Colon interposition is an alternative solution for esophageal reconstruction if the stomach cannot be used. The study reviews current indications and results of coloplasty for cancer.Methods:
Patients who underwent colon interposition for gastro-esophageal malignancy were included. Primary coloplasty was defined as upfront colon interposition. Salvage coloplasty was defined as colon interposition after primary reconstruction failure. Mortality, morbidity, function, and survival were evaluated.Results:
We included 28 patients (24 men, median age 61 years). Ten (36%) patients underwent primary coloplasty due to previous gastrectomy (n = 5), conduit gastric cancer (n = 2), extensive gastroesophageal involvement (n = 2), and gastric cancer recurrence (n = 1). Salvage coloplasty was performed in 18 (64%) patients for postoperative graft necrosis (n = 5) and intractable strictures (n = 3). Operative mortality, morbidity, and graft necrosis rates were 14% (4/28), 86% (24/28), and 14% (4/28), respectively; there were no significant differences between primary and salvage coloplasty. Survival rates at 1-, 3-, and 5 years were 81%, 51%, and 38%, respectively. Survival was decreased after primary coloplasty when compared to salvage coloplasty (P = 0.03). Nine patients experienced tumor recurrence (primary: n = 6, salvage: n = 3) after coloplasty and eight of them died.Conclusion:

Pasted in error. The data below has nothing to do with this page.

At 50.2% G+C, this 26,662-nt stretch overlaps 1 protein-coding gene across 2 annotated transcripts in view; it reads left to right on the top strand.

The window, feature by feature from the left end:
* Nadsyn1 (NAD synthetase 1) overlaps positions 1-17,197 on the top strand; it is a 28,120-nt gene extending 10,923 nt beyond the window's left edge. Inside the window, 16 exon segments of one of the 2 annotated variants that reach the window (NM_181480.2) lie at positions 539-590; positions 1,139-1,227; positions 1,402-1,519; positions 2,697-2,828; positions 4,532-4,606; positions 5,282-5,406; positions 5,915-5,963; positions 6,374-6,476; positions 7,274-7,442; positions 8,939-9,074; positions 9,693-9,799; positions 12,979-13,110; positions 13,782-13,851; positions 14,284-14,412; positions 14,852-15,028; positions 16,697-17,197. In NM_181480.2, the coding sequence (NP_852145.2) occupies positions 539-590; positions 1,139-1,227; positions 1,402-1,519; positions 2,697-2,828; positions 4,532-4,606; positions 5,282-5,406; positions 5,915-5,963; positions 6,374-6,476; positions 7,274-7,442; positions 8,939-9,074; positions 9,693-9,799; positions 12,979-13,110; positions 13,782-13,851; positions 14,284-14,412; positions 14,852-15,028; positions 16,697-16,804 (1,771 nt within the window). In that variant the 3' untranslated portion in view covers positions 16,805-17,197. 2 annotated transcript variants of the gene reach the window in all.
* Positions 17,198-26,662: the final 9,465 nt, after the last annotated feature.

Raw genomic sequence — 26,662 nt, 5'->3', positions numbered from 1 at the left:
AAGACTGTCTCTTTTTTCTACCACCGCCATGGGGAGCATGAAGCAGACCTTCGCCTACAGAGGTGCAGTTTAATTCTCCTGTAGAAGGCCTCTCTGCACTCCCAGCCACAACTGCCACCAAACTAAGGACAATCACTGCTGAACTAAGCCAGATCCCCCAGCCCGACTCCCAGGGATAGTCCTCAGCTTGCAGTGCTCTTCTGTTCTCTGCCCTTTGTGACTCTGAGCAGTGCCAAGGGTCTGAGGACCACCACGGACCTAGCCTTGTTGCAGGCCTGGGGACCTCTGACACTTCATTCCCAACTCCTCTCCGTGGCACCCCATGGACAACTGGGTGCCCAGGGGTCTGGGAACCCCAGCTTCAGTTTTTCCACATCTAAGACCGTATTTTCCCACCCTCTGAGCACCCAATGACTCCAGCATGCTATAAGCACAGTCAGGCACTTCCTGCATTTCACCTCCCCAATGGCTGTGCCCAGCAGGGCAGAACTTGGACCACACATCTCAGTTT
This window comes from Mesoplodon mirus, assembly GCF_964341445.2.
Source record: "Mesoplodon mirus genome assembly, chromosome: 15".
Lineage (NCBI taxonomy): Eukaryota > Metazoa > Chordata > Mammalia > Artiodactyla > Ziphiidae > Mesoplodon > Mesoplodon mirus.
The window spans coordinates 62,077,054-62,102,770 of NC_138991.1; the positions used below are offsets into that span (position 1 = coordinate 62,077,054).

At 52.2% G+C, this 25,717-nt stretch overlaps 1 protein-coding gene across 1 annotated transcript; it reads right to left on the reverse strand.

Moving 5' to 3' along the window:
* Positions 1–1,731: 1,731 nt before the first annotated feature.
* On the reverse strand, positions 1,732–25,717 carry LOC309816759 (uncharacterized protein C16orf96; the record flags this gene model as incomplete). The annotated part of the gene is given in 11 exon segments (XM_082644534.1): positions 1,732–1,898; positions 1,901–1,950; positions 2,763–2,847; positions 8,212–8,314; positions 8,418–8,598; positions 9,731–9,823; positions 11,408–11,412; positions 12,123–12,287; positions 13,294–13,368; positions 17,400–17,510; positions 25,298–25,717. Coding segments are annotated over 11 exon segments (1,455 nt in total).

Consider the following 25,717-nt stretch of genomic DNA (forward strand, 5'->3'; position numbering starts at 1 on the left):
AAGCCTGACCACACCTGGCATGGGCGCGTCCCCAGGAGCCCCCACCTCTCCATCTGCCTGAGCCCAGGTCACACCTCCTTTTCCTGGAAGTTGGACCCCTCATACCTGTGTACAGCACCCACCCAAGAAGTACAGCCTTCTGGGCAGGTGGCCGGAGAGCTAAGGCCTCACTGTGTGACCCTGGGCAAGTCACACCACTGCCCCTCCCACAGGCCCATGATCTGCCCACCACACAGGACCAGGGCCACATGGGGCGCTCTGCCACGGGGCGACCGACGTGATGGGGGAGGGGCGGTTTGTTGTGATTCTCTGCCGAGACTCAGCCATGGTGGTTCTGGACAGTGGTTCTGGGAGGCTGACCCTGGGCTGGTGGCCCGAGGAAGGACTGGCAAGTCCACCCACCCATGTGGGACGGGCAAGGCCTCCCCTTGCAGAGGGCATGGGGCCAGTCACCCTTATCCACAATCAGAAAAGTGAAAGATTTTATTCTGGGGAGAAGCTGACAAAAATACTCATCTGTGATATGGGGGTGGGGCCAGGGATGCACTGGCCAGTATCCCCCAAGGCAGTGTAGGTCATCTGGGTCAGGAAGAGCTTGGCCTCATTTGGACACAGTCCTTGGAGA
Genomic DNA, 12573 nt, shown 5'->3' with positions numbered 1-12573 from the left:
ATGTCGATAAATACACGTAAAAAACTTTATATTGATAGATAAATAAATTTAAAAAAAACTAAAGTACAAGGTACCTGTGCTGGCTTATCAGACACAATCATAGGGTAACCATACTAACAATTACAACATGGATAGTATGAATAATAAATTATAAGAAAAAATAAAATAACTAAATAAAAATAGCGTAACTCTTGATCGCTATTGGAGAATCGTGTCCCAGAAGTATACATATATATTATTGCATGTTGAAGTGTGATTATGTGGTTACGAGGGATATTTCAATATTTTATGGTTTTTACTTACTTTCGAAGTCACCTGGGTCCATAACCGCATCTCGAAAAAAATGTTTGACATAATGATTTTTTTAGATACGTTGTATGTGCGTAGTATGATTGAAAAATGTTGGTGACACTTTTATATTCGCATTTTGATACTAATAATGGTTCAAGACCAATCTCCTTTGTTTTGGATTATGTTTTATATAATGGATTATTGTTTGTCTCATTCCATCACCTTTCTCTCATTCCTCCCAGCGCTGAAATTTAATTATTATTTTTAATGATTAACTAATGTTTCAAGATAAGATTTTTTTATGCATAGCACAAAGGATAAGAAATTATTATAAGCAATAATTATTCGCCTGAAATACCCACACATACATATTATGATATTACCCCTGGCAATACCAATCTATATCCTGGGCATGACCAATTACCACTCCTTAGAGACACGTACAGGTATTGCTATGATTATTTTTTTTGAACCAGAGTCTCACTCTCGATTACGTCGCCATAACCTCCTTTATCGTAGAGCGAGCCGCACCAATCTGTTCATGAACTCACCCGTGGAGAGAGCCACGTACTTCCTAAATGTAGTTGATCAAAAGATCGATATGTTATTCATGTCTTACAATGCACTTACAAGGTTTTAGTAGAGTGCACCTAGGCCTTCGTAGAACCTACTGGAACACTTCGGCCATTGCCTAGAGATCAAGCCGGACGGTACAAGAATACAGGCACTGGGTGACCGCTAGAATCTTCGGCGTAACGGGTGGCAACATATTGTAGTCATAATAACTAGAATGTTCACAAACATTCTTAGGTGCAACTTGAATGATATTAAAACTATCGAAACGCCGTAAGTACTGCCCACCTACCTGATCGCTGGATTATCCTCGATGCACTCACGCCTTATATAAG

Colon interposition after esophagectomy is a useful but morbid endeavor. Colon interposition as salvage therapy is associated with improved survival compared to its use as primary esophageal replacement, and colon interposition in the latter cohort should be used with caution due to poor cancer-specific survival in this patient population. J. Surg. Oncol. 2016;113:159–164. © 2015 Wiley Periodicals, Inc.